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Introducing Yourself And Your Peace Corps Work


English
What is your name?
What is your name?
My name is . . .
My name is . . .
I am not called obroni
I live at . . .
I come from . . .
Where do you come from?
I am a Peace Corps Volunteer
I am a teacher
I am a community health worker
I am a business volunteer

Twi Equivalent
Yfr wo sn?
Wo din de sn?
Yfr me . . .
Me din de . . .
Ynfr me obroni
Mete . . .
Me firi . . .
Wo fire he?
Mey Peace Corps Volunteer
Mey tikyani
Mey apmuden ho adwuma
Mey business volunteer ni

Numbers
English
One
Two
Three
Four
Five
Six
Seven
Eight
Nine
Ten
Eleven
Twelve
Thirteen
Fourteen
Fifteen
Sixteen
Seventeen
Eighteen
Nineteen
Twenty

Twi Equivalent
Baako
Mmienu
Mminsa
nan
Enum
Nsia
Nson
Nwtwe
Nkron
Edu
Dubaako
Dumienu
Duminsa
Dunan
Dunum
Dunsia
Dunson
Dunwtwe
Dunkron
Aduonu

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Food
English
Food
Breakfast
Lunch
Dinner
Orange
Banana
Pineapple
Onion
Pepper
Tomato
Bread
Sugar
Salt
Water
Meat
Fish
Rice Balls
Jolof Rice
Please do not add a lot of salt.
I am looking for . . .

Twi Equivalent
Aduane
Anpa aduane
Awia aduane
Anwummer aduane
Ankaa
Kwadu
Aborb
Gyeene
Mako
Ntoosi
Paano
Asikyire
Nkyene
Nsuo
nam
Nsuomnam
mo tuo
Jolof
Mepa wo kyw (mepaakyw), mfa
nkyene pii ngu mu
Merehwehw (meehwehw) . . .

Security Expressions
English
Thief
Thief
Police
Please help me

Twi Equivalent
Awi
Krmfo
Polisini
Mepa wo kyw (mepaakyw), boa me

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Shopping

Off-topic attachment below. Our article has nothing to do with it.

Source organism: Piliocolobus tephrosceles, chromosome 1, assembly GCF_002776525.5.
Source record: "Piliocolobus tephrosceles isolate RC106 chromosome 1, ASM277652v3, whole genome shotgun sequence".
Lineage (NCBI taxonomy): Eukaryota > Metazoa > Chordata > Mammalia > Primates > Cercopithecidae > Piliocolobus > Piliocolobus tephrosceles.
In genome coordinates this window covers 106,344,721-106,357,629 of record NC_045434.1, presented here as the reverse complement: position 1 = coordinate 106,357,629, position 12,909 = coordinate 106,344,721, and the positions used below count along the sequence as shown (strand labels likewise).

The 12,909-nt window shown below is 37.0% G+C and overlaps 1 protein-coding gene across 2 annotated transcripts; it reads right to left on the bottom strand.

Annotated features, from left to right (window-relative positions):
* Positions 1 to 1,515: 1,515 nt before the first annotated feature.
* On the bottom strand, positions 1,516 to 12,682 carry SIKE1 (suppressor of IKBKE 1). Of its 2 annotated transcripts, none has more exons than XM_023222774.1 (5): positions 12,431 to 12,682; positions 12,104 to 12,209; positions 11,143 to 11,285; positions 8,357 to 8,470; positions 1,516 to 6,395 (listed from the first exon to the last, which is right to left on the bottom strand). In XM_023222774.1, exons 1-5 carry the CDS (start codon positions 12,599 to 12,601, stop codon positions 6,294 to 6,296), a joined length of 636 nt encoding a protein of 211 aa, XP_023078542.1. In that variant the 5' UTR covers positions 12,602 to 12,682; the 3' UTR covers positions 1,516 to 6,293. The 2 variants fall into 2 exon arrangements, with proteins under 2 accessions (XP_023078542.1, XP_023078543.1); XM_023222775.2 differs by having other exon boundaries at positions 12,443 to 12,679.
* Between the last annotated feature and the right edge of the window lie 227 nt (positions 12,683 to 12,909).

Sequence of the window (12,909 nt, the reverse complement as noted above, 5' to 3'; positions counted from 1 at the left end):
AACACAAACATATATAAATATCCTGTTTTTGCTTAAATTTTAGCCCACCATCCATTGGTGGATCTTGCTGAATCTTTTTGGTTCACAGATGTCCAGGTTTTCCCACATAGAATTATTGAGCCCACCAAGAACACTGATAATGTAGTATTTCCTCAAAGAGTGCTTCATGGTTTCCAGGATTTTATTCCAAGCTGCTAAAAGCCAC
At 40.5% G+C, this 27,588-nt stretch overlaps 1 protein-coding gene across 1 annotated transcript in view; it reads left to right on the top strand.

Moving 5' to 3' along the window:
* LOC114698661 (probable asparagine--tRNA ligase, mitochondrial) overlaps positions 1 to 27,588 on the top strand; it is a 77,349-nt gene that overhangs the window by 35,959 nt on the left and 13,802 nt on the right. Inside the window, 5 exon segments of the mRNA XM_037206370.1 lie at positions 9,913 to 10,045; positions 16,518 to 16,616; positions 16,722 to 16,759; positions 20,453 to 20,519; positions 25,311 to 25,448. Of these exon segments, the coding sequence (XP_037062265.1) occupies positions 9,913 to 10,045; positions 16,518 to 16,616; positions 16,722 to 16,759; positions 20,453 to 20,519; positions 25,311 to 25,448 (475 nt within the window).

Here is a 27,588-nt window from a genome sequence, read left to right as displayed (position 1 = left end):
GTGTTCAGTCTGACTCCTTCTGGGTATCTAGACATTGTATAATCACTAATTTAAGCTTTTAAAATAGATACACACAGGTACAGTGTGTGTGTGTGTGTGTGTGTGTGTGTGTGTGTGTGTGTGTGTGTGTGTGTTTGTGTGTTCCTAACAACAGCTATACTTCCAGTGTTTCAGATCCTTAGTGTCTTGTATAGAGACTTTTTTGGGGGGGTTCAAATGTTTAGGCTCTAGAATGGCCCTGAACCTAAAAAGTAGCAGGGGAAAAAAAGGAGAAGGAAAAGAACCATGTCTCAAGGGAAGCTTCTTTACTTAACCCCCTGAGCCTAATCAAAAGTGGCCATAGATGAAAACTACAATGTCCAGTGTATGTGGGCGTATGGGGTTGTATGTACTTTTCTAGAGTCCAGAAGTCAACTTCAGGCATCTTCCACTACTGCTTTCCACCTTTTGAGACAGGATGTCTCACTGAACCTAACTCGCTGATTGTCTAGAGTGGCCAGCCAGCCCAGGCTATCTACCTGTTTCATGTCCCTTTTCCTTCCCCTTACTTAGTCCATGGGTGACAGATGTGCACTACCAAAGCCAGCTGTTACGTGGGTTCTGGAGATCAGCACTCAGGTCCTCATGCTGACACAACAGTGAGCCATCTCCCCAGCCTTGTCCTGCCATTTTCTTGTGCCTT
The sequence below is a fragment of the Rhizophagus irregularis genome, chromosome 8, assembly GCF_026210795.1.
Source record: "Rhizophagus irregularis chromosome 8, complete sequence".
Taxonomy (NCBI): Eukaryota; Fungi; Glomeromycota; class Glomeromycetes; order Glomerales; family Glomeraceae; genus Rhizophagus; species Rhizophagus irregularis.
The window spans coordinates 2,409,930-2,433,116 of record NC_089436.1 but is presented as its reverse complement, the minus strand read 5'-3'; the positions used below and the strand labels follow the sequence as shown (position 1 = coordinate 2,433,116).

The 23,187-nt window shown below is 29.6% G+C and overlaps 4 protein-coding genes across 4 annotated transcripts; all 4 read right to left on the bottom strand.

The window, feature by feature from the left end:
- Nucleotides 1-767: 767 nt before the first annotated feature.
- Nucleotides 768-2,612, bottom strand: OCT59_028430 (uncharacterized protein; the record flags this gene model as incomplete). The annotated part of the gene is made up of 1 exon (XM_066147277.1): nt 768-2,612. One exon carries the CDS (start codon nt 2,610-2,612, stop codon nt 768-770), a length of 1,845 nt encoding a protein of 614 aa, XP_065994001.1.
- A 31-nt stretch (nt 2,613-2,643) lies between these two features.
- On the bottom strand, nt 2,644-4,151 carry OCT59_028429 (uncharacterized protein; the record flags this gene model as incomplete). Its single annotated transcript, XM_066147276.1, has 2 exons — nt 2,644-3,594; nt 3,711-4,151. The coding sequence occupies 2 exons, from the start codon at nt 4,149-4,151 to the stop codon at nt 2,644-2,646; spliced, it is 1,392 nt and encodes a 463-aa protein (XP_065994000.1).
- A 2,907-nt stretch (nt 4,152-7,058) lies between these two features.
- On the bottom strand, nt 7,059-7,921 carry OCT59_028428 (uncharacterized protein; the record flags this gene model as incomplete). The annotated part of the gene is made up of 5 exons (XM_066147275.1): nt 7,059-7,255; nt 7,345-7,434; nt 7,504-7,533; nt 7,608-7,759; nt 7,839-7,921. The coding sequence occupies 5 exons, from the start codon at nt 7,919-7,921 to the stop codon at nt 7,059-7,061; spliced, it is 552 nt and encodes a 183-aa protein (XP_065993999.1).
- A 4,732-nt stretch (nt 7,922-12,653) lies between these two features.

English
Shopping
How much is it?
How much is it?
Are you having any . . . ?
It is expensive
Please reduce the price
Please dash me
Please give me my change
Money
What is this?

Twi Equivalent
Dwadie
y sn?
y ahe?
Wow . . . ?
Ne bo y den.
Mepa wo kyw (mepaakyw), te so
Mepa wo kyw (mepaakyw), to so
Mepa wo kyw (mepaakyw), ma me nsesa
Sika
den nie?

Telling Time In Duration And Times of Day


English
1 hour
2 hours
Morning
Afternoon
Evening
Night
I will return in . . .

Twi Equivalent
Dnhwere baako
Nnhwere mmienu
Anpa
Awia
Anwummere
Anadwo
Msan aba . . .

Directions
English
Can you show me where the . . . is?
Where are you going?
Turn right
Turn left
Go straight

Twi Equivalent
Wobtumi akyer me baabi a . . . no w?
Worek (wook) he?
Fa nifa
Fa benkum
K wanim tee

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Social Language
Part 1
Twi Equivalent
Aane
Daabi
Mepa wo ky
y nokor?
Meda wo ase (Medaase)
Mente Twi papa
Mete Twi kakra
Wote brfo?
Mepa wo kyw (mepaakyw),
Wobtumi aka no bio?
Can you please speak more slowly?
Mepa wo kyw (mepaakyw),
wobtumi aka no broo?
How do you say . . . in Twi?
Sn na yka . . . w Twi mu?
English
Yes
No
Excuse me
Is it true?
Thank you
I dont speak Twi well
I speak a little Twi
Do you speak English?
Can you repeat, please?

English
I dont have money to give you
I dont have food to give you
I dont understand
I dont know
Can you please help me?
I like . . .
I dont like . . .
I am going to . . .
English
I need to wash dishes
I want to wash cloths
Please, help me wash my clothing
I want to bathe
I am hungry
I am tired
I am thirsty
I need to study

Part 2
Twi Equivalent
Menni sika de ma wo
Menni aduane de ma wo
Mente ase
Mennim
Mepa wo kyw (mepaakyw),
wobtumi aboa me?
Mep . . .
Memp . . .
Merek . . .
Part 3
Twi Equivalent
s s mehororo nnoma mu
Mep s mesi nnoma
Mepa wo kyw (mepaakyw), boa me
ma mensi me nnoma
Mep s medware
km de me
Mabr
Nsukm de me
s s mesua ade

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Sample Dialogues
1
2
3
4

Index of Dialogues
Two Peace Corps Trainers ~ At the market.
Two Peace Corps Trainers ~ Giving Directions.
A Peace Corps Trainer and a Peace Corps Volunteer ~ Introducing oneself.
A Peace Corps Volunteer ~ Counting to ten (10).